Ultrasonographic examination of the abdomen showed a solid mass in the head and the body of the pancreas. The mass did not invade or compress any vascular structures on CT or ultrasonography. A contrastenhanced computed tomography of the abdomen revealed a heterogeneously enhancing mass (mostly solid) in the body and head of the pancreas measuring 6.5x6.0 cm. The mass did not communicate with the main pancreatic duct. There was no evidence of ascites or lymphadenopathy.
Smears from the pancreatic mass showed atypical spindle-shaped cells arranged in small clusters and sheets with a myxoid background (Figure 1). The patient developed liver nodules within 24 months. Ultrasound-guided fine needle aspiration (US-FNA) from the liver nodule was performed which also showed dyscohesive groups of atypical spindle-shaped cells with a myxoid background, consistent with metastatic E-GISTs.
A pancreaticoduodenectomy specimen showed a large fleshy tumor mass (6.5x6.0 cm) in the head and body of the pancreas, replacing most of the parenchyma. The cut surface showed a variegated solid mass (Figure 2).
Sections from the pancreatic mass and the liver nodule showed sheets of spindle-shaped cells arranged in fascicles with a chronic inflammatory background (Figure 3). Brisk mitoses (more than 8-10/50 HPF) were also seen. On immunohistochemistry, the tumor cells were strongly positive for CD117 (Figure 4), CD34 and vimentin, and negative for SMA, desmin, S- 100 and cytokeratin.
Pancreatic gastrointestinal stromal tumors are very rare neoplastic lesions. GISTs reported outside the gastrointestinal tract as apparent primary tumors are designated as extra-gastrointestinal stromal tumors (EGISTs). A primary localization in the pancreas has rarely been reported on cytology. The clinical symptoms include abdominal pain, early satiety, flatulence, ileus, bleeding, anemia, and weight loss. It can be diagnosed incidentally by radiologic imaging . They are usually asymptomatic depending on the location, size of the tumor and the lack of mucosal involvement . GISTs originate from the interstitial cells of Cajal, which are the pacemaker cells of the gastrointestinal tract. These cells express c-kit proteins (CD117), CD34, and vimentin . On immunohistochemistry, eight of the previous eleven reported cases demonstrated intense immunoreactivity for CD117 and CD34 [3, 7, 8, 9, 10, 11, 12, 13] whereas three cases showed negative staining for CD117 [4, 5, 6].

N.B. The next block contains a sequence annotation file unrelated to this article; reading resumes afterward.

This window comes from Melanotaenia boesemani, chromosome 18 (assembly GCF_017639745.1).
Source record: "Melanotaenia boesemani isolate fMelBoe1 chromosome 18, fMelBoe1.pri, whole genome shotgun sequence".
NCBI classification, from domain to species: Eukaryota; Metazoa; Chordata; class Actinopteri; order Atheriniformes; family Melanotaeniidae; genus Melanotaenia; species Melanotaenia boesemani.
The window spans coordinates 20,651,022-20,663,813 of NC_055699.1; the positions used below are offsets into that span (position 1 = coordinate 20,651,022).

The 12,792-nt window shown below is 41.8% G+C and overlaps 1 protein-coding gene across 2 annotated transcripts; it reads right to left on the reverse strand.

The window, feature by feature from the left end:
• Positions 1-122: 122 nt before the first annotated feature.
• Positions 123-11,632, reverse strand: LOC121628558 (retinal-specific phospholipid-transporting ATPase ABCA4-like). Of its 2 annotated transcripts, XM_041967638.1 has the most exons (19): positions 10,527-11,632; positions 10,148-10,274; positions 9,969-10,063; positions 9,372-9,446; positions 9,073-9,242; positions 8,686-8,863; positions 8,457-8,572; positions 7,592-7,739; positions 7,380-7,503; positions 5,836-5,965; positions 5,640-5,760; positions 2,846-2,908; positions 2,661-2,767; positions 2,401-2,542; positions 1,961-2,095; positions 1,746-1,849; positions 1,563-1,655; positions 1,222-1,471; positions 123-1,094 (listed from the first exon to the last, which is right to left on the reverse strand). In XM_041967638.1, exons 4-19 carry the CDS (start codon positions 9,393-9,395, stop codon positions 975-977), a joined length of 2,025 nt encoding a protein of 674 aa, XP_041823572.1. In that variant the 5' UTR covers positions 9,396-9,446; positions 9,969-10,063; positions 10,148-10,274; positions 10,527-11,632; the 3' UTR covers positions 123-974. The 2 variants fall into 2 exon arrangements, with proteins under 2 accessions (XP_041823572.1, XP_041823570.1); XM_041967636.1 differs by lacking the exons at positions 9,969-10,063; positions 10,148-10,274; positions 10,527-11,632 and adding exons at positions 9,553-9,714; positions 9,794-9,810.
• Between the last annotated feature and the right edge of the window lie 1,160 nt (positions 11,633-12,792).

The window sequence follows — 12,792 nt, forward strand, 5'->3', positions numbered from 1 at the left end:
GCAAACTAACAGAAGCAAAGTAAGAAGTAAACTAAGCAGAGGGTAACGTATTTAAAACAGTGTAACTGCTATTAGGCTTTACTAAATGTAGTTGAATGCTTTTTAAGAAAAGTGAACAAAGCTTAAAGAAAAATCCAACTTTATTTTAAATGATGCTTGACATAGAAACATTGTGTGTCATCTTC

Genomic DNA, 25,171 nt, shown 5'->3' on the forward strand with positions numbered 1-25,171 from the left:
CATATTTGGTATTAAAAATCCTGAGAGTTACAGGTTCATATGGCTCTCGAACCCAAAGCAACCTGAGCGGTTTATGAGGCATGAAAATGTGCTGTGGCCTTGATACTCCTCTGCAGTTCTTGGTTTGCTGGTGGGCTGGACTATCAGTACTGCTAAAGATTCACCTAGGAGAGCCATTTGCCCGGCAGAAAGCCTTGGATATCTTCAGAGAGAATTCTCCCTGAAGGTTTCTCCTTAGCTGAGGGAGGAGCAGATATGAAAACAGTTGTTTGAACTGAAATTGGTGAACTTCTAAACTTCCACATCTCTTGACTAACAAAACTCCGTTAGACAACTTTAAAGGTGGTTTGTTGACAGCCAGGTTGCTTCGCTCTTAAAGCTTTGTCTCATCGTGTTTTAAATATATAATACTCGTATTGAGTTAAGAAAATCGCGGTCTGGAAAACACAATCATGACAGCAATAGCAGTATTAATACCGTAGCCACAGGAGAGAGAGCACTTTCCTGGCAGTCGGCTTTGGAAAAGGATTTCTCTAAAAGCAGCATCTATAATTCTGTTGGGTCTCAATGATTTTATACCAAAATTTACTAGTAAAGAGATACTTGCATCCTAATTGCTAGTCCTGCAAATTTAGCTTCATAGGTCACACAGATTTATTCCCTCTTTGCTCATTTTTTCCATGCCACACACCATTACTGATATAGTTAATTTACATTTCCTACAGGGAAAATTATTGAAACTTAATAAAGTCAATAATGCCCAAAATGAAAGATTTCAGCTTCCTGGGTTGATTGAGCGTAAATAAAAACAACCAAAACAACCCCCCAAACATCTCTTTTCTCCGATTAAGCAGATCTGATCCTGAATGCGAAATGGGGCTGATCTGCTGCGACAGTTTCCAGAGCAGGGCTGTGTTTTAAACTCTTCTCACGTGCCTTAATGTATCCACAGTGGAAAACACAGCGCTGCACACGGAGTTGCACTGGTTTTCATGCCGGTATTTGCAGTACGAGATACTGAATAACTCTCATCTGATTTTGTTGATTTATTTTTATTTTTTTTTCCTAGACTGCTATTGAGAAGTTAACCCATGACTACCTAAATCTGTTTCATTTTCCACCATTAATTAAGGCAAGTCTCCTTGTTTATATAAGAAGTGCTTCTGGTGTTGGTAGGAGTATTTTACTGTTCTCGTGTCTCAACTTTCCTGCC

Most pancreatic masses are adenocarcinomas; however, clinicians should be aware of other possibilities which have different (and usually better) treatment and prognoses. The cytologic differential diagnosis for these spindle cell proliferations includes leiomyoma, schwannoma, fibromatosis, inflammatory fibroid polyps, and gastrointestinal muscularis sampling . Immunohistochemistry demonstrating CD117 positivity confirms the diagnosis of GISTs. In the literature, cases of fibromatosis have been reported to react with antibodies directed against CD117, although this does not typically involve the pancreas . GISTs primarily occur within the luminal gastrointestinal tract, but practitioners should be aware that they can arise from outside the gastrointestinal tract. E-GISTs are rare and are found in the omentum, mesentery, retroperitoneum or other intra-abdominal sites . The first case of pancreatic E-GISTs diagnosed by endoscopic ultrasound-guided (EUSFNA) was in a 47-year-old male having self-limited episodes of nausea and bilious vomiting with no other significant gastrointestinal symptoms or constitutional features .